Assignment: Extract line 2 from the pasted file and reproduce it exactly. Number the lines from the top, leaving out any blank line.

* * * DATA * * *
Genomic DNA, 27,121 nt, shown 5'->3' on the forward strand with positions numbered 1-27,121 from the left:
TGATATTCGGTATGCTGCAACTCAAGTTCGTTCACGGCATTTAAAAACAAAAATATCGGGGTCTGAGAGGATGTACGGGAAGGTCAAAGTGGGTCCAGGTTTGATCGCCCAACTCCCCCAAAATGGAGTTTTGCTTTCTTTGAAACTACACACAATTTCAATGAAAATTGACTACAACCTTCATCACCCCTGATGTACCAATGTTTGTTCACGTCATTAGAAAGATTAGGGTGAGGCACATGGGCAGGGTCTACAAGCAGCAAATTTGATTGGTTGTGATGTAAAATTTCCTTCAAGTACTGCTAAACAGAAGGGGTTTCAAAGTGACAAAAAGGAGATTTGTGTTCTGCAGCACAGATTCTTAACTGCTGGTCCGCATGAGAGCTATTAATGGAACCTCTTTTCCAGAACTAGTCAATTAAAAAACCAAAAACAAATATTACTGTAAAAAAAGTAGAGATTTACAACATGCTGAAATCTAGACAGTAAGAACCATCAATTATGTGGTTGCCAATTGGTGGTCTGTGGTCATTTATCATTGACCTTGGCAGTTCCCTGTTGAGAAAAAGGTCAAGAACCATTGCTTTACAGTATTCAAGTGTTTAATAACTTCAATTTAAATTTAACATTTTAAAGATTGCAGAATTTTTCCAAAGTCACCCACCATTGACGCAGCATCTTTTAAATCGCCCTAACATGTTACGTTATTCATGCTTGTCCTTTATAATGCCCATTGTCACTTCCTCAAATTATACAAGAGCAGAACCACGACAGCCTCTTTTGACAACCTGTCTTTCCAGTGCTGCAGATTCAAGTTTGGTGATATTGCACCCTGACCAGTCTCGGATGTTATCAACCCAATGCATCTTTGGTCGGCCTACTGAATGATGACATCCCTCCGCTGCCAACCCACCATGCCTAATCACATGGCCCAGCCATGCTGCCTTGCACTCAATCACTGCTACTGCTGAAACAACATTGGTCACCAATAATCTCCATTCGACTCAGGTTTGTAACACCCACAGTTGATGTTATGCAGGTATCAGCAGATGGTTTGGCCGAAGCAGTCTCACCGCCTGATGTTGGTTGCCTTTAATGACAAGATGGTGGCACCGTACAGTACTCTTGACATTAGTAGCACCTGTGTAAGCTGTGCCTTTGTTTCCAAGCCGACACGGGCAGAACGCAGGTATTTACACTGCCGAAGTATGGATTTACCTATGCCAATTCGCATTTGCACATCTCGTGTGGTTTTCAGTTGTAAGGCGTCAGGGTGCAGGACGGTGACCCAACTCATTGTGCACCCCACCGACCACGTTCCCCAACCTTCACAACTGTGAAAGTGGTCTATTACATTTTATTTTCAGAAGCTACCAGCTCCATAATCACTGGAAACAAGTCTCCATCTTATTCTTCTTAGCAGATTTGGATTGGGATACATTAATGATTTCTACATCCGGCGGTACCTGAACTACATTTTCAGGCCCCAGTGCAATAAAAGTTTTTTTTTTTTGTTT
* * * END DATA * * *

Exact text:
TGATATTCGGTATGCTGCAACTCAAGTTCGTTCACGGCATTTAAAAACAAAAATATCGGGGTCTGAGAGGATGTACGGGAAGGTCAAAGTGGGTCCAGGTTTGATCGCCCAACTCCCCCAAAATGGAGTTTTGCTTTCTTTGAAACTACACACAATTTCAATGAAAATTGACTACAACCTTCATCACCCCTGATGTACCAATGTTTGTTCACGTCATTAGAAAGATTAGGGTGAGGCACATGGGCAGGGTCTACAAGCAGCAAATTTGATTGGTTGTGATGTAAAATTTCCTTCAAGTACTGCTAAACAGAAGGGGTTTCAAAGTGACAAAAAGGAGATTTGTGTTCTGCAGCACAGATTCTTAACTGCTGGTCCGCATGAGAGCTATTAATGGAACCTCTTTTCCAGAACTAGTCAATTAAAAAACCAAAAACAAATATTACTGTAAAAAAAGTAGAGATTTACAACATGCTGAAATCTAGACAGTAAGAACCATCAATTATGTGGTTGCCAATTGGTGGTCTGTGGTCATTTATCATTGACCTTGGCAGTTCCCTGTTGAGAAAAAGGTCAAGAACCATTGCTTTACAGTATTCAAGTGTTTAATAACTTCAATTTAAATTTAACATTTTAAAGATTGCAGAATTTTTCCAAAGTCACCCACCATTGACGCAGCATCTTTTAAATCGCCCTAACATGTTACGTTATTCATGCTTGTCCTTTATAATGCCCATTGTCACTTCCTCAAATTATACAAGAGCAGAACCACGACAGCCTCTTTTGACAACCTGTCTTTCCAGTGCTGCAGATTCAAGTTTGGTGATATTGCACCCTGACCAGTCTCGGATGTTATCAACCCAATGCATCTTTGGTCGGCCTACTGAATGATGACATCCCTCCGCTGCCAACCCACCATGCCTAATCACATGGCCCAGCCATGCTGCCTTGCACTCAATCACTGCTACTGCTGAAACAACATTGGTCACCAATAATCTCCATTCGACTCAGGTTTGTAACACCCACAGTTGATGTTATGCAGGTATCAGCAGATGGTTTGGCCGAAGCAGTCTCACCGCCTGATGTTGGTTGCCTTTAATGACAAGATGGTGGCACCGTACAGTACTCTTGACATTAGTAGCACCTGTGTAAGCTGTGCCTTTGTTTCCAAGCCGACACGGGCAGAACGCAGGTATTTACACTGCCGAAGTATGGATTTACCTATGCCAATTCGCATTTGCACATCTCGTGTGGTTTTCAGTTGTAAGGCGTCAGGGTGCAGGACGGTGACCCAACTCATTGTGCACCCCACCGACCACGTTCCCCAACCTTCACAACTGTGAAAGTGGTCTATTACATTTTATTTTCAGAAGCTACCAGCTCCATAATCACTGGAAACAAGTCTCCATCTTATTCTTCTTAGCAGATTTGGATTGGGATACATTAATGATTTCTACATCCGGCGGTACCTGAACTACATTTTCAGGCCCCAGTGCAATAAAAGTTTTTTTTTTTTGTTT